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SRFI 32

  • copyright (C) Olin Shivers (1998, 1999).

All Rights Reserved.

Permission is hereby granted, free of charge, to any person obtaining a copy of this software and associated documentation files (the “Software”), to deal in the Software without restriction, including without limitation the rights to use, copy, modify, merge, publish, distribute, sublicense, and/or sell copies of the Software, and to permit persons to whom the Software is furnished to do so, subject to the following conditions:

The above copyright notice and this permission notice shall be included in all copies or substantial portions of the Software.

THE SOFTWARE IS PROVIDED “AS IS”, WITHOUT WARRANTY OF ANY KIND, EXPRESS OR IMPLIED, INCLUDING BUT NOT LIMITED TO THE WARRANTIES OF MERCHANTABILITY, FITNESS FOR A PARTICULAR PURPOSE AND NONINFRINGEMENT. IN NO EVENT SHALL THE AUTHORS OR COPYRIGHT HOLDERS BE LIABLE FOR ANY CLAIM, DAMAGES OR OTHER LIABILITY, WHETHER IN AN ACTION OF CONTRACT, TORT OR OTHERWISE, ARISING FROM, OUT OF OR IN CONNECTION WITH THE SOFTWARE OR THE USE OR OTHER DEALINGS IN THE SOFTWARE.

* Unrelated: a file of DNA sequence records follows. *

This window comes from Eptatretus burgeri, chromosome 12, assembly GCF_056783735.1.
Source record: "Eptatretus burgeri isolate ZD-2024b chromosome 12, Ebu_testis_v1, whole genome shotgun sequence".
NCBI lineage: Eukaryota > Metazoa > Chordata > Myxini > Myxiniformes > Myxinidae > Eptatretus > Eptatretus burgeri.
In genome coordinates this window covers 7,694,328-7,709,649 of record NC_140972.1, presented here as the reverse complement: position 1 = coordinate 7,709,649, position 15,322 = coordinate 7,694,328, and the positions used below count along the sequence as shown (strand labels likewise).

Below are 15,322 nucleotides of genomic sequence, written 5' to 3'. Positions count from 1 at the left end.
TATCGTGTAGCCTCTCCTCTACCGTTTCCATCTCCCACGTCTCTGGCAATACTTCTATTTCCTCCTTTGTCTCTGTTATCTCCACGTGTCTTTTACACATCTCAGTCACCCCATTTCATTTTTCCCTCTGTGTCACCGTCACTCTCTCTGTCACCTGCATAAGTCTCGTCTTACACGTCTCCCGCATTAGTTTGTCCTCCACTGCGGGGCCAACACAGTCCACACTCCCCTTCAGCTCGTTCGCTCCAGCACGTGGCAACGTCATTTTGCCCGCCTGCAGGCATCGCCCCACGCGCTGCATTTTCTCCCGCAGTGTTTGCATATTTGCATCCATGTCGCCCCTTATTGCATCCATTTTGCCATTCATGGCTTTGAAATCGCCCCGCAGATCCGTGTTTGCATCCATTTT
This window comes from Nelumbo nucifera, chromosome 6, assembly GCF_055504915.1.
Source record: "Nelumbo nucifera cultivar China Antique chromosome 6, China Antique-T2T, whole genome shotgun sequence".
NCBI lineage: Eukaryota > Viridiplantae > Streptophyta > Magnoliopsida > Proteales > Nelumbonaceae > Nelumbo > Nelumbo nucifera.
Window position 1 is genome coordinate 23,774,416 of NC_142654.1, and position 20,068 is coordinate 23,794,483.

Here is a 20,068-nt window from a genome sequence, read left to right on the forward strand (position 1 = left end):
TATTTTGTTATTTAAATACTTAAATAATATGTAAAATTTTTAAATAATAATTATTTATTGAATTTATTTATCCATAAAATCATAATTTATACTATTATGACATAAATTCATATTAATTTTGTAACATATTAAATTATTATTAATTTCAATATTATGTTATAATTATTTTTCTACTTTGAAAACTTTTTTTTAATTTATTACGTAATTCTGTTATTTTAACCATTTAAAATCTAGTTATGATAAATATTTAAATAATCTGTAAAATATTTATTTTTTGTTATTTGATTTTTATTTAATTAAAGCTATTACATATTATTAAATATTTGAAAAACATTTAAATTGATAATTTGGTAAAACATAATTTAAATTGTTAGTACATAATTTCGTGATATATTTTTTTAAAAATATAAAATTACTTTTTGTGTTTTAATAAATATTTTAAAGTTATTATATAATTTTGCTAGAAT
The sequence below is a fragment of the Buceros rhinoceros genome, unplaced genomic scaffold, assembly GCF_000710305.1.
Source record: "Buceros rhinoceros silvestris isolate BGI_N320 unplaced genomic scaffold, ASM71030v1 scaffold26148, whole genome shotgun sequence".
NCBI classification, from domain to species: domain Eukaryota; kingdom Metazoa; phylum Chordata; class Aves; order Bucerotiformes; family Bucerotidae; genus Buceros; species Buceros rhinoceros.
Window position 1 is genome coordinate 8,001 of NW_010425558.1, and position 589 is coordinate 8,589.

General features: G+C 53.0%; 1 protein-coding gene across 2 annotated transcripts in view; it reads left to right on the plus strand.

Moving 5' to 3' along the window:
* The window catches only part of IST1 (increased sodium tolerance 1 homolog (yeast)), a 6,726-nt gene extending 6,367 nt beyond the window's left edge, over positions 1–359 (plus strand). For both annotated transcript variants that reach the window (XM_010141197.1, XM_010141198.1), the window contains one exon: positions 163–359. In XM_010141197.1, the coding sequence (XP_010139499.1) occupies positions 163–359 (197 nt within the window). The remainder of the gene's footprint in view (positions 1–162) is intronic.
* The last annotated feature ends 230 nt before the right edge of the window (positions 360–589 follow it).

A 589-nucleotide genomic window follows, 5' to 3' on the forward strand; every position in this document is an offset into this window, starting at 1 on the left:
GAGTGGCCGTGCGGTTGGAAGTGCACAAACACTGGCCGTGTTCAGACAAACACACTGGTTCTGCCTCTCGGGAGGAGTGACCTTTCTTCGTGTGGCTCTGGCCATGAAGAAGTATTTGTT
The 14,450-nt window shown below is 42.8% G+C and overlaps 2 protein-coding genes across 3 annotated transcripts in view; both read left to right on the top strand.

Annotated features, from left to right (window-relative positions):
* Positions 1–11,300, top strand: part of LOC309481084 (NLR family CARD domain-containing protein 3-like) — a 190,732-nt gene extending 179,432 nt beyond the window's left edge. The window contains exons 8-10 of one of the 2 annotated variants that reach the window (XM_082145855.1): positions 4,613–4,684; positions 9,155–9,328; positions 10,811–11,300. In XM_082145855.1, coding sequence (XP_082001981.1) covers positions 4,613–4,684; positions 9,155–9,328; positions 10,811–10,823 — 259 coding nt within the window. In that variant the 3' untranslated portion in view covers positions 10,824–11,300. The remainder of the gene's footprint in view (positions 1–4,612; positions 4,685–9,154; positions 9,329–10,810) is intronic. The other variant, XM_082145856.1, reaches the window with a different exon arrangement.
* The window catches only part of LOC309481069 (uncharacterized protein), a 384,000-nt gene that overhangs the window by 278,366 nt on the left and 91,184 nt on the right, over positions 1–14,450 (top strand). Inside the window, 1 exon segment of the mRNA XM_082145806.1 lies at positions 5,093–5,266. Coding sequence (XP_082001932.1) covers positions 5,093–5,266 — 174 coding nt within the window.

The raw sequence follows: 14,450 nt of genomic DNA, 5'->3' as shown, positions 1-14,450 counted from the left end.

Reference implementation

===========================

Short summary: no restrictions.

While I wrote all of this code myself, I read a lot of code before I began writing. However, all such code is, itself, either open source or public domain, rendering irrelevant any issue of “copyright taint.”

The natural merge sorts (pure list, destructive list, and vector) are not only my own code, but are implementations of an algorithm of my own devising. They run in O(n lg n) worst case, O(n) best case, and require only a logarithmic number of stack frames. And they are stable. And the destructive-list variant allocates zero cons cells; it simply rearranges the cells of the input list.

Hence the reference implementation is Copyright (c) 1998 by Olin Shivers. and made available under the same copyright as the SRFI text (see above).

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